What counts as a voiceable concern in decisions about speaking out in hospitals: A qualitative study

Published in


Dixon-Woods M, Aveling EL, Campbell A, et al. J Health Serv Res Policy 2022;3;13558196211043800. https://doi.org/10.1177/13558196211043800

  • 13 March 2023


Why it matters

Healthcare staff are a potentially valuable source of information about safety issues, poor care, faulty systems or inappropriate conduct.

However, staff do not always voice their concerns – perhaps because of how they perceive the organisational climate, what they think about the likely benefits and risks of speaking up, or feeling that they do not have enough authority or job security.

In addition to these challenges, it is not always clear how staff identify which concerns they should voice in the first place. For example, they may not be sure whether a problem really exists or how serious it is.

This study explored the concept of ‘voiceable concern’: what healthcare staff count as a concern that needs voicing.


We conducted 165 interviews with clinical and non-clinical staff with differing levels of seniority in three hospitals in two countries. Participants were asked about when they would raise concerns if they became aware of situations or practices that they felt might be a risk to patient safety, and what influenced their decision on what counts as a voiceable concern.

What we found

Our analysis found that identifying what counts as a concern, and whether it needs voicing, is not as straightforward as applying objective criteria. Instead, it often involves discretionary judgement, exercised in very specific organisational and cultural contexts.

We identified four influences that shape what individuals classify as voiceable concerns:

This work demonstrates that healthcare staff should be supported to have confidence in their judgements and their entitlement to speak up on the basis of those judgements.  What is classified as an occasion for voice is affected by organisational and cultural influences, including expectations, standards, norms and patterns of behaviour. Identifying voiceable concerns also requires shared understanding and a shared vocabulary. Leaders of healthcare organisations can help by providing clear direction on acceptable standards of conduct and practice, and creating forums where staff can share their experiences and reflections.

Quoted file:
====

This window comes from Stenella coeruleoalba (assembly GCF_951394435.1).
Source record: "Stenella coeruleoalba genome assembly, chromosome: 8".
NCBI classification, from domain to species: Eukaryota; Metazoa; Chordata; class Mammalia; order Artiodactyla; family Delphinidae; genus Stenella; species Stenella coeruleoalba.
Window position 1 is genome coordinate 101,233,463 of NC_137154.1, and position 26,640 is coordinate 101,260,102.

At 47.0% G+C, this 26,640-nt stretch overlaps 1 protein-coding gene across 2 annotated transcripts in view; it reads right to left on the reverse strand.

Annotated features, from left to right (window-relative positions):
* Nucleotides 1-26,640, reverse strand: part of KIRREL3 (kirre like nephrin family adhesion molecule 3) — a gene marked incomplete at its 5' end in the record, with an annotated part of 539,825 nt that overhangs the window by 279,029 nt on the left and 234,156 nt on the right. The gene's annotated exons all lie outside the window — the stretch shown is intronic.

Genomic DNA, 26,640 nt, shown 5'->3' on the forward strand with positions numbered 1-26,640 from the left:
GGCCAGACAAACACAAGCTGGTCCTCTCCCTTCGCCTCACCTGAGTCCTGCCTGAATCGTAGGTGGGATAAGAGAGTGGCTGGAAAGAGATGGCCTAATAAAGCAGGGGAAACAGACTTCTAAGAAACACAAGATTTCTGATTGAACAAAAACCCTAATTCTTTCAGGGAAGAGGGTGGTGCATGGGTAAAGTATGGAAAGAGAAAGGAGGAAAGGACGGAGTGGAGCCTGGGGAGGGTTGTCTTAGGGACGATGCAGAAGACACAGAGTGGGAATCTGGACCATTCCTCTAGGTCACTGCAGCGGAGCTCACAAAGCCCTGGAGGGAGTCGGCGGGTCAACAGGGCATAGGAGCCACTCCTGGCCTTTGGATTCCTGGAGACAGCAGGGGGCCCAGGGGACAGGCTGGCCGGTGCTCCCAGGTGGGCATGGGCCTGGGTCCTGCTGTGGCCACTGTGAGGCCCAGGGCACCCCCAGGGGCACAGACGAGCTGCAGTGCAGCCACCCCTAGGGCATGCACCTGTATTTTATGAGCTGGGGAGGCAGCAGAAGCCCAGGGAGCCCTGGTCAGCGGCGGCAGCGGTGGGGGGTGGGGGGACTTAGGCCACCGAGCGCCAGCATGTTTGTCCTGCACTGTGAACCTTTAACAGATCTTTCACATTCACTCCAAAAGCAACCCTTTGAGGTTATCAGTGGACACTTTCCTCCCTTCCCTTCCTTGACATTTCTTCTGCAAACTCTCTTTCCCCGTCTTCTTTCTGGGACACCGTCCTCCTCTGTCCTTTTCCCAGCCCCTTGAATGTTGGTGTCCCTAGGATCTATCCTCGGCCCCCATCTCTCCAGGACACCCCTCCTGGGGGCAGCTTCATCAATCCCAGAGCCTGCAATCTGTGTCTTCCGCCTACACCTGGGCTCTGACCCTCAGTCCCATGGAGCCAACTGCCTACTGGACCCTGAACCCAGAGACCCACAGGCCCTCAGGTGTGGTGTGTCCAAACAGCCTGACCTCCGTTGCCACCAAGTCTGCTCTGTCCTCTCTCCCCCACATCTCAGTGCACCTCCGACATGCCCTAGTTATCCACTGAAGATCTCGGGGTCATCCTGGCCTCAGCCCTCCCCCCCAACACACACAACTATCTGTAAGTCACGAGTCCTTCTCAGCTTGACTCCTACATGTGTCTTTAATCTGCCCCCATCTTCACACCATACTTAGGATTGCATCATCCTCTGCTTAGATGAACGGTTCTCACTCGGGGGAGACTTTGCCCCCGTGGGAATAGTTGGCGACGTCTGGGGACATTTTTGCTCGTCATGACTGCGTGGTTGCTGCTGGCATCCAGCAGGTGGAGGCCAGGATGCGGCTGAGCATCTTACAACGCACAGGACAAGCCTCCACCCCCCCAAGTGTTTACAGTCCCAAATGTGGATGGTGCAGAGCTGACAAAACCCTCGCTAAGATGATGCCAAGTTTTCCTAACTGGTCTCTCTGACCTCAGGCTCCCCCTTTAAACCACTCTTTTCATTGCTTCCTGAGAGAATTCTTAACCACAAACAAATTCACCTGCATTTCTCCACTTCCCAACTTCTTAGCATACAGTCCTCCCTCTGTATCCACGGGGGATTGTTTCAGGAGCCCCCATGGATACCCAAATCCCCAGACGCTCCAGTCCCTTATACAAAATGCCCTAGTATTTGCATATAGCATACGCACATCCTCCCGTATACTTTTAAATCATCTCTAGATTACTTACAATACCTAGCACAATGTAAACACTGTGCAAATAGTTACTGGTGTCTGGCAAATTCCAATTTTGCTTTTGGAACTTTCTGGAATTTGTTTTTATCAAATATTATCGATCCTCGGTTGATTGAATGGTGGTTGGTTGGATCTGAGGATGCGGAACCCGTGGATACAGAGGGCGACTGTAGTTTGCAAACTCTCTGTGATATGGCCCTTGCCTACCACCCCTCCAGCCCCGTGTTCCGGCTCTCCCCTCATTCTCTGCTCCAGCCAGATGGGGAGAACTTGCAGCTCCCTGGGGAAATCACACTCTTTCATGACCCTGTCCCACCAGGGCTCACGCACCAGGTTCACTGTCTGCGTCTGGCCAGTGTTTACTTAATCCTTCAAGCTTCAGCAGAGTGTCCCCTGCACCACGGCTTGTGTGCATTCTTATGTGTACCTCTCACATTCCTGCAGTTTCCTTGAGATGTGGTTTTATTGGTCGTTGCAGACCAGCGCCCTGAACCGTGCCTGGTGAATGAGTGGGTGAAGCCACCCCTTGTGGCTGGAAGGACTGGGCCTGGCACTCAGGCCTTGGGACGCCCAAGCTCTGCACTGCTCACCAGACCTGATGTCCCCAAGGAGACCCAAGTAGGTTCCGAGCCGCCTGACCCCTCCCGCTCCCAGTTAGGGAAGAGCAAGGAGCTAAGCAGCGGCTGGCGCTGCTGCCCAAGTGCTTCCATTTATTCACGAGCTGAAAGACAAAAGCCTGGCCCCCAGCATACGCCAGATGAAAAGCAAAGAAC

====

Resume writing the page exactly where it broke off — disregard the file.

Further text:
Understanding how healthcare staff come to recognise what counts as a concern that they need to voice is critical to understanding decisions and actions around speaking up. The concept of a voiceable concern may help to explain behaviour and inform interventions aimed at improving the voicing of concerns.

Licensed under Creative Commons

These symbols show that the contents of this page are published under a Creative Commons licence called CC-BY-NC-ND 4.0.

It means that you’re free to reuse this work. In fact, we encourage it. We want our research to reach people who can help improve quality and safety in healthcare. But we do have a few rules:

  • Make sure you acknowledge The Healthcare Improvement Studies Institute (THIS Institute) as the creator and link back to this webpage.
  • You can’t sell this work for a fee, or use it for any activity that generates revenue without our permission.
  • Please don’t distribute a modified version to others without our permission.

You can read the fine print about the licence on the Creative Commons website. It’s meant to help us keep the integrity of our work and stay true to our values.

But ultimately we want our work to have impact. So if you’ve got a use in mind but you’re not sure it’s allowed, just ask us at enquiries@thisinstitute.cam.ac.uk